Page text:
Sunday, October 11, 2009

Frisée aux Lardons; Coquilles Saint-Jaques with Champagne

In my excitement for having braved the pig's heart a few weeks back, I sent my blog around to a couple of friends. Friend S, an out of town student who I hadn't seen in an age, came in to town this weekend, so of course I had to invite him over for another culinary experiment. The catch? He's been diagnosed as celiac, so no gluten allowed. After perusing the recipes in my book, I decided on bacon salad, or frisée aux lardons, and coquilles saint-jacques with champagne, that is, sea scallops in champagne sauce. No gluten there, except the optional croutons spread with roquefort that go with the salad. Also, the champagne sauce attracted me as having only half a cup of actual champagne in the sauce... meaning the rest is for drinking (yesssss).

I'd been eyeing the big, fat, meaty sea scallops that they have at whole foods, and pounced on them this morning. All I have to say is MAN those things are pricey. But I looove scallops, so they are oh so worth it for the indulgence. I also went to my favorite pork vendor, Cedarbrook Farms, for their delicious bacon for the salad. One thing to note about this bacon is that I think it's probably true to the way slab bacon probably should taste in a fris
ée aux lardons--not too salty, not processed, just very porky, meaty and delicious. Husband J claims it tastes like jerky, and I take his word for it, never having had jerky ever. (Am I missing out on this?)

First, I clarified some butter for frying the scallops. Clarified butter is tougher than it looks, in my opinion. You have to first melt the butter to the point where it separates, then scoop out the foam on top, and then pour off the liquid leaving the rest of the solids at the bottom of the pot. I was only moderately successful.

C is for clarified butter... it's clear enough for me.

Anyway, the time for dinner drew near on Sunday evening. I started out with the salad. Now, the recipe in the book calls for chicken liver vinaigrette, but alas, my livers were not in tip top shape, and I was a little suspicious about how fatty a liver vinaigrette would be in a (let's repeat) bacon salad. So I made the executive call that a plain vinaigrette would do, and set about making the same one that I made for the salade niçoise (red wine vinegar, olive oil, stirred with a clove of garlic).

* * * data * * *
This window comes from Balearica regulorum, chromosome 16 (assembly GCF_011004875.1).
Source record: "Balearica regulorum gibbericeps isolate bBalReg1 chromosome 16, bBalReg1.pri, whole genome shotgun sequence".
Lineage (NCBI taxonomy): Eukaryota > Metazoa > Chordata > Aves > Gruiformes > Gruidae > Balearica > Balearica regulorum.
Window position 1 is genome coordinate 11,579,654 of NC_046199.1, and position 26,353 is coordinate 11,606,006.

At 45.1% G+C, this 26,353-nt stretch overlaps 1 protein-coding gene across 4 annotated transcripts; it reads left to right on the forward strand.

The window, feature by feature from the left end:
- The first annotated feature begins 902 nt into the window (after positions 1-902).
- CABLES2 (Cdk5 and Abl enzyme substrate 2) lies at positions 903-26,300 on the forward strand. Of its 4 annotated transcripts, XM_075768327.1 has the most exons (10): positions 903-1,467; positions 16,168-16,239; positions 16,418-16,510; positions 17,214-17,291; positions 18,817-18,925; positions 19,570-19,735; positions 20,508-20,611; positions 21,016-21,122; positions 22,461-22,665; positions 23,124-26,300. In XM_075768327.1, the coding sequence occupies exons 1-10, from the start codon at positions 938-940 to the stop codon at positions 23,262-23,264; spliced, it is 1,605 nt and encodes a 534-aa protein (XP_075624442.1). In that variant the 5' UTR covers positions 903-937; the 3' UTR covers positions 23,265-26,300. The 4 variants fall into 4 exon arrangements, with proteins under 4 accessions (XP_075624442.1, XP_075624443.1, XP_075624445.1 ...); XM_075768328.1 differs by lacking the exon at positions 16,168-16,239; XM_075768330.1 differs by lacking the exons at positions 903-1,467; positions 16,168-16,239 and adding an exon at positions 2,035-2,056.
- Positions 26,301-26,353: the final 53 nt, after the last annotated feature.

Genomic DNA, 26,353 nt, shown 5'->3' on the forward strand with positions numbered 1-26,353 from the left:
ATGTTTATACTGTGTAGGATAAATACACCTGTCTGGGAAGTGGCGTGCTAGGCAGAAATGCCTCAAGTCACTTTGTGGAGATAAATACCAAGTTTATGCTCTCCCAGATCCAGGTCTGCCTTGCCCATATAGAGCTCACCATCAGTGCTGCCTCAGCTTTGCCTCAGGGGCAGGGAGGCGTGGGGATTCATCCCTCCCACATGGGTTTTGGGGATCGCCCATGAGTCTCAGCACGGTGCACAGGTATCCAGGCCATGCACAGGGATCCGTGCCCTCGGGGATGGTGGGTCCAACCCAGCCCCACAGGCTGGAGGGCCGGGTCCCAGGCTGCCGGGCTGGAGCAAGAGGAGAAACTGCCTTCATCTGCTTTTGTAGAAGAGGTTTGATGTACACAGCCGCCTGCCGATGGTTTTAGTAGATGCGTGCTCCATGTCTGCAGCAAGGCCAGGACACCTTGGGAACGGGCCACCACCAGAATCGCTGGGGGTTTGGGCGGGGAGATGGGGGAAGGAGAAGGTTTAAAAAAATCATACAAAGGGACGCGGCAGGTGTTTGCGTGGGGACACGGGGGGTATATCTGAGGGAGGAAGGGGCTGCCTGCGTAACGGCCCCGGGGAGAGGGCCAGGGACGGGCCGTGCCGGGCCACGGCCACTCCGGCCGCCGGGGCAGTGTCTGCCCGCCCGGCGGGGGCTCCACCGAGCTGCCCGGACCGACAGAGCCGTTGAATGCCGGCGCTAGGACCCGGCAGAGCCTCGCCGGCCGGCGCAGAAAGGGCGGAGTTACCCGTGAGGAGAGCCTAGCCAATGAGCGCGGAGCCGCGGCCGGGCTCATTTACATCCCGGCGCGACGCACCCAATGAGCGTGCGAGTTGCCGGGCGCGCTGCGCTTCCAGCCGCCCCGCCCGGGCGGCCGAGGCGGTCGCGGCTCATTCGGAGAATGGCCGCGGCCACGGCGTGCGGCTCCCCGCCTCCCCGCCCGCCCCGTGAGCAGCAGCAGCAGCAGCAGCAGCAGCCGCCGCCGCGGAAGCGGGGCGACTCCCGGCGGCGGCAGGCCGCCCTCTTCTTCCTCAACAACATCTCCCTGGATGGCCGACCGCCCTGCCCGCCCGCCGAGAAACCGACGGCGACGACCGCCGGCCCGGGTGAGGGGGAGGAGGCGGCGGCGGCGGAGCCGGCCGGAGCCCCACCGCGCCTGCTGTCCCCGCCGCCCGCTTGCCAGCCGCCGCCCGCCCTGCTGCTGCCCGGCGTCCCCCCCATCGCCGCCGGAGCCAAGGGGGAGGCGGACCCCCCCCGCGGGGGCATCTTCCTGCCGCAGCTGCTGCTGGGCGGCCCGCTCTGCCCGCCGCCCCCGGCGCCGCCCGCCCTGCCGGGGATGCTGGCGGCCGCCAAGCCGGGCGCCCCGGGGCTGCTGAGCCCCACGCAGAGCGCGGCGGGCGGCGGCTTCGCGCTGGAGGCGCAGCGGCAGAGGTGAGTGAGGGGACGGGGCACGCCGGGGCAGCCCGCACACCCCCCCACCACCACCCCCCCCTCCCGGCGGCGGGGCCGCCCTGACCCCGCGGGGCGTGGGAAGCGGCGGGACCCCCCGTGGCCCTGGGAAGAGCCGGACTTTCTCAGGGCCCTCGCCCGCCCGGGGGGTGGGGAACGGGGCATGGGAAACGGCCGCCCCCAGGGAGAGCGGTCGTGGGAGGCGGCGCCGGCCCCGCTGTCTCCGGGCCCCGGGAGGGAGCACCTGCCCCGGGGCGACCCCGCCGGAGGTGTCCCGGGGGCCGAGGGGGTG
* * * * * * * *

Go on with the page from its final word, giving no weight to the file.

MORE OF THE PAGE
Vinaigrette and shallots standing by for the salad.

Next comes bacon. The recipe called for blanching the bacon by boiling it, and then frying it afterwards. This is a little better than the rillettes, which were all boiled, but I still cast a suspicious eye upon the boiling of bacon.

It's just so wrong.

Frying makes it so right.

While the bacon fried, I started on the sauce for the scallops. This involves shallot sauteed in butter, then fish sauce and cream, and reduced by about half to create a thick, fishy, creamy sauce. Full disclosure--I didn't have the time or the ability to make fish stock, but found some frozen stock in the Whole Foods seafood section. Am I going to hell? Probably. But it was pretty tasty and looked house-made if not home-made, so we're just going to go with it for now. The sauce went on to warm while I waited for the guests to arrive. The featured guests tonight were the aforementioned Friend S, and an in-town friend, Friend T, who brought her lovely husband... uh, J.

Anyway, while waiting, I patted the scallops dry and set them out. Aren't they gorgeous?

Husband J calls them "sea pillows."

When the guests arrived, we shared the remaining champagne and some pate, crackers and chips. Then it was time to cook the scallops. I melted the clarified butter, and set the fluffy monsters out in a ring. Three minutes on each side led to a lovely golden color on their tops and bottoms.

Once the scallops were finished and keeping warm on a plate, it was time to finish up the sauce. I deglazed the scallop pan with the champagne, reduced it, then added the cream sauce and a knob of butter. The result was a fragrant fat-infused cream sauce... seriously you could gain weight just by smelling the stuff. It came off the eat, and some lemon juice and chives finished off the whole deal. I served the salad on top of toasts smeared with roquefort, and the scallops in a bowl covered in delicious sauce.


And tasty, tasty scallops.

Well it shouldn't be too much of a surprise that this was another huge success. I mean, you can't dole out fatty scallops smothered in cream and butter and have unhappy guests, especially when you gave them the leftover champagne first. Everyone scraped their plates clean--Friend T even asked for (and received) a spoon to lap up the rest of the sauce in her bowl. (The only reason she didn't slurp it up was because we didn't have any straws!) I encourage plate licking, but I suppose dignity got in the way tonight. Maybe next time.

Husband J (my Husband J, not T's) decided that this was hands down the best meal I'd made from the Les Halles Cookbook so far, and he's had them all, so that's quite impressive. I was really pleased with how well the salad and the scallops went together, too, and glad that I'd decided to forego the liver vinaigrette which would have been too much.

Oh, and dessert ended up being a mix of sorbets and gelatos, since I didn't have the time or inclination to make dessert. But the lighter, cold dessert again was a good compliment to the meal, so it all worked out in the end.

Lessons learned: You really just can't go wrong with scallops. Bacon salad tastes just as good with regular vinaigrette, especially when the rest of the meal is a saturated fatfest. Whole Foods fish stock tastes pretty freaking good.

Next week: Happy day... I saw whole snappers at the whole foods. We're having whole roasted fish Basquaise!

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